It's a comment that I have heard several times from historians who specialize in the history of American religion, especially Protestantism in the 20th Century.
The Rev. Billy Graham has not had a spotless career, and he would be the first to note that. In particular, there were the revelations in the Richard Nixon tapes about some of the evangelist's private opinions, which led to a season of public repentance. When you look at Graham's work, it's clear that the Nixon-era train wreck led him to focus more on Christianity at the global level and less on America, America, America.
However, stop and think about this question: Can you name an American in his era who had a higher-profile public career than Graham, becoming -- literally -- one of the most famous people in the world, yet who was involved in fewer scandals linked to morality, money or ethics? Turn that around, as one historian did, and ask yourself this question: If I had been in Graham's shoes, would I have done as well?
This brings us to Donald Trump.
To be specific, if brings us to the new Crossroads podcast, in which host Todd Wilken and I -- spinning off my Universal column this past week -- dug into mainstream press claims that the F5 category Trump (talking media storms) has become the GOP candidate with the most appeal to "evangelical" voters. Click here to tune that in.
Why bring up Graham in that context? View the start of the video at the top of this post. That was where I started in my column:
When it became clear that normal venues were too small, Donald Trump met his Mobile, Ala., flock in the ultimate Deep South sanctuary -- a football stadium.
"Wow! Wow! Wow! Unbelievable. Unbelievable," shouted the candidate that polls keep calling the early Republican frontrunner. "That's so beautiful. You know, now I know how the great Billy Graham felt, because this is the same feeling. We all love Billy Graham. We love Billy Graham."
The thrice-married New York billionaire didn't elaborate, but apparently thought he was channeling what the world's most famous preacher would feel facing a Bible Belt crowd. Participants in evangelistic crusades, however, don't bounce up and down screaming while wearing licensed merchandise and waving single-name banners.
Adjusting his red "Make America Great Again" baseball cap, Trump quoted Rush Limbaugh, mocked Jeb Bush, prophesized the demise of Hillary Clinton and shared sordid details of crimes by an illegal immigrant. He offered -- in the rain -- to prove that his legendary hair was indeed his own.
One photo went viral, showing the candidate greeting supporters in front of a homemade sign that proclaimed, "Thank you, Lord Jesus, for President Trump."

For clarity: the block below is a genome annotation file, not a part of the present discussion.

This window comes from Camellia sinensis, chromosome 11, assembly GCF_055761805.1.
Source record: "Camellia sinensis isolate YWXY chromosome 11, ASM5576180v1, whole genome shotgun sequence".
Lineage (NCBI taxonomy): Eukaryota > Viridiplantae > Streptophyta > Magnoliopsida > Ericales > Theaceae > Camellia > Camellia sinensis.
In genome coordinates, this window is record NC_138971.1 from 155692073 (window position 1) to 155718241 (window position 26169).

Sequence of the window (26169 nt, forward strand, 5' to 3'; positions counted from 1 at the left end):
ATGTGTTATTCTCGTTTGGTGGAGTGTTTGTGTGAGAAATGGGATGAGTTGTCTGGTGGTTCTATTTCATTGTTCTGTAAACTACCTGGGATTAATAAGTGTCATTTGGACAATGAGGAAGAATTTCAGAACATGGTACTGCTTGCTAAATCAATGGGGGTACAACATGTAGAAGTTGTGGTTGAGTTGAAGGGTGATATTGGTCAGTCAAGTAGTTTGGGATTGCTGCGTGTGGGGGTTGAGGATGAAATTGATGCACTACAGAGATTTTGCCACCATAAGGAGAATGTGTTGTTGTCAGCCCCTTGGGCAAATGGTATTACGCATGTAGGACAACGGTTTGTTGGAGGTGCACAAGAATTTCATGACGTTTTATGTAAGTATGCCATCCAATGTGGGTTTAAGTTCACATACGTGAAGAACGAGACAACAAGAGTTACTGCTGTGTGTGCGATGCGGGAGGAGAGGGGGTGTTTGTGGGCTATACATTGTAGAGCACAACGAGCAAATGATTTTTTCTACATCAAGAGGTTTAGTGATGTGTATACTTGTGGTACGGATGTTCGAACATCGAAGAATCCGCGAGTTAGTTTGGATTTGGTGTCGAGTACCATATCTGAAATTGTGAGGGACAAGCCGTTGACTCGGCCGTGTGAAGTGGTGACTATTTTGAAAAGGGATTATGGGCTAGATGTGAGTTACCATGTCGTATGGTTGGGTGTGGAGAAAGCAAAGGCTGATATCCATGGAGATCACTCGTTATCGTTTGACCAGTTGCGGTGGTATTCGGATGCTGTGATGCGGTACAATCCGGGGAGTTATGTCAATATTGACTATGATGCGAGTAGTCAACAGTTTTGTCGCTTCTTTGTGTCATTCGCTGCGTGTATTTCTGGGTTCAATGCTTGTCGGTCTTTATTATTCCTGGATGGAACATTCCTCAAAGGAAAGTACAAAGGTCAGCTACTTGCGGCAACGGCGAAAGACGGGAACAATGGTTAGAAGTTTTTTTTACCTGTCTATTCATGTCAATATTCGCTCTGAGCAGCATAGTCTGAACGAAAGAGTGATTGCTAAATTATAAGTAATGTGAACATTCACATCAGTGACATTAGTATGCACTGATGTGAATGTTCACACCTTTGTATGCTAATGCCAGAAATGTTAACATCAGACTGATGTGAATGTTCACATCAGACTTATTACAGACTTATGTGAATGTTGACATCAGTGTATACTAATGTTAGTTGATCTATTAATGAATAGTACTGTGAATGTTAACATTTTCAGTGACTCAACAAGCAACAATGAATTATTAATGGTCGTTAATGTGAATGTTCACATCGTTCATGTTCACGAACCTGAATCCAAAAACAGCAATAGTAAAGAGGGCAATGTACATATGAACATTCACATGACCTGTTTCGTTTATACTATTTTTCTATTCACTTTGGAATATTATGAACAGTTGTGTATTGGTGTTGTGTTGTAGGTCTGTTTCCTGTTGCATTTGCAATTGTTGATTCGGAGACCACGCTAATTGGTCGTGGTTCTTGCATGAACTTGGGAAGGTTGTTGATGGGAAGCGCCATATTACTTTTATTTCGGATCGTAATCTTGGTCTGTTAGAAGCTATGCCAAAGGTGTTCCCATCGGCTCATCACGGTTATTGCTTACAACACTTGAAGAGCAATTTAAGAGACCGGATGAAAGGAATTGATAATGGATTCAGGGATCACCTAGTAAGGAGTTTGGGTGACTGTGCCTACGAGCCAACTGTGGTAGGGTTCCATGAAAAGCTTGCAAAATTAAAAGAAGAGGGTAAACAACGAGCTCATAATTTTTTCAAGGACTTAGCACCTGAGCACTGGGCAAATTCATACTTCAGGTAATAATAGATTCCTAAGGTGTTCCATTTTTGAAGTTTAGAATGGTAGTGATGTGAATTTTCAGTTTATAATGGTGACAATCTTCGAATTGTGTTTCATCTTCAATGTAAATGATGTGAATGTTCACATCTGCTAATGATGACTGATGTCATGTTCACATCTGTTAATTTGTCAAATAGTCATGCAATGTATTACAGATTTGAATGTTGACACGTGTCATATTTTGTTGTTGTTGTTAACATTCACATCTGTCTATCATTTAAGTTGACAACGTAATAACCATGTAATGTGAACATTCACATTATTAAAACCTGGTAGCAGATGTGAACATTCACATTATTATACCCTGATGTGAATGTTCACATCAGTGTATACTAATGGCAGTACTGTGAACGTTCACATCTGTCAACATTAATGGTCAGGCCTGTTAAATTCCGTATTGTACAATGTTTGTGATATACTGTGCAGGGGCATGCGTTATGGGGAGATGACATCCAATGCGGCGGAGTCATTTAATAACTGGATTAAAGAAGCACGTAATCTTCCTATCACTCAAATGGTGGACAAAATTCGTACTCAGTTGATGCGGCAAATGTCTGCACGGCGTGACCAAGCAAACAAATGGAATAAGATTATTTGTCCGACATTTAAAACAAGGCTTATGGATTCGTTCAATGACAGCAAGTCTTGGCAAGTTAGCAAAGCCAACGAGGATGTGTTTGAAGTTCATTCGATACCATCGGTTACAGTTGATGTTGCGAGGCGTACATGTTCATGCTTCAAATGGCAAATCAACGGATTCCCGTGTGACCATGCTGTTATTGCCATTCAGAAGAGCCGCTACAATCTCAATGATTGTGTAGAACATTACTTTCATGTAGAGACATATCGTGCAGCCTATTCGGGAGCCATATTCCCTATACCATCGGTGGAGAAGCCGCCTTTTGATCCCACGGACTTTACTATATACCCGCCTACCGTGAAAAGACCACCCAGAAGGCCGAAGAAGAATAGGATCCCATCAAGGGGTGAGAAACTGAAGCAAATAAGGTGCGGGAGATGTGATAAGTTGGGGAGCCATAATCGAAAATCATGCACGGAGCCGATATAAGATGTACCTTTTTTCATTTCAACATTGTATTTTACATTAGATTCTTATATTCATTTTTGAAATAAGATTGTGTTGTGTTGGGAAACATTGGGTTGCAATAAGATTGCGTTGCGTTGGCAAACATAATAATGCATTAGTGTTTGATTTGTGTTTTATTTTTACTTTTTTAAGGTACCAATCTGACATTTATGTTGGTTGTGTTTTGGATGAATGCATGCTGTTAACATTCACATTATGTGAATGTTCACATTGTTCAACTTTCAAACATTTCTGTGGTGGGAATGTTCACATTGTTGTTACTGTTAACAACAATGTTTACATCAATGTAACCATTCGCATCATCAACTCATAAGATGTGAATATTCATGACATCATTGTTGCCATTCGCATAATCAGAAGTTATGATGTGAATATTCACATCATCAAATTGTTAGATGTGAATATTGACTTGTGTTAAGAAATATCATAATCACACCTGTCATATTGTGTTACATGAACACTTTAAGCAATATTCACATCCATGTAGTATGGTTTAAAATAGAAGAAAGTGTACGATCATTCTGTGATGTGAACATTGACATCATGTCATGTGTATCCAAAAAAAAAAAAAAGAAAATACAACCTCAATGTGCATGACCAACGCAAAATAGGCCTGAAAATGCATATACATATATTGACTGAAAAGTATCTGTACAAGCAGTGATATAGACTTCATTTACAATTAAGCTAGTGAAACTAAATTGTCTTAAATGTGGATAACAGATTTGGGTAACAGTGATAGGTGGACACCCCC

So why was Trump, facing a Mobile audience, opening with a shout out to Billy Graham?
Trump is (a) smart, (b) completely shameless and willing to say anything, (c) aware that he is a Yankee who needs Bible Belt voters or (d) all of the above.
When you stop and think about it, isn't Trump just about the perfect anti-Billy?
So what is the Trump appeal to evangelicals?
In the podcast, I note that the real question is this: What is his appeal to a large minority of "evangelicals" who call themselves "evangelicals," but don't frequent church pews are regularly as normal evangelicals? Yes, once again we are wrestling with an issue that I have written about many times, in columns and here at GetReligion. Does the word "evangelical" have any specific theological content, as opposed to niche-market cultural content?
Now, let me warn readers that this podcast turned way more political than is the norm, in part because Wilken asked me about the potential for a White House bid by Vice President Joe Biden, serving as a kind of outspoken Donald Trump for Democrats.
So what did I think of that? Let's say that its related to something I put up on Facebook this past week, a letter than I mailed to the White House. For those who cannot see that on Facebook, here is the short text.
I am a lifelong Democrat, yet a frustrated one. I am an Eastern Orthodox Christian and, thus, highly committed to the sanctity and protection of life, from conception to natural death. I wish there were more times when leaders of my party were a least willing to compromise on the life issues, seeking centrist positions. Yet many other political commitments, also linked to my faith, make me a very poor fit for the modern GOP.
I write to urge you to seek the presidency. I do this because I at least want the option of considering the views of a qualified Democrat. Your service to the party has been long and honorable. There is some chance that you could -- perhaps working with consistently pro-life Catholics and the remaining cultural conservatives in the party -- seek centrist positions on moral issues. I cannot, under any circumstances, consider the candidacy of Hillary Rodham Clinton, with all its baggage that is a disgrace to our party.
Please seek the nomination. At least give Democrats such as myself a choice we can consider.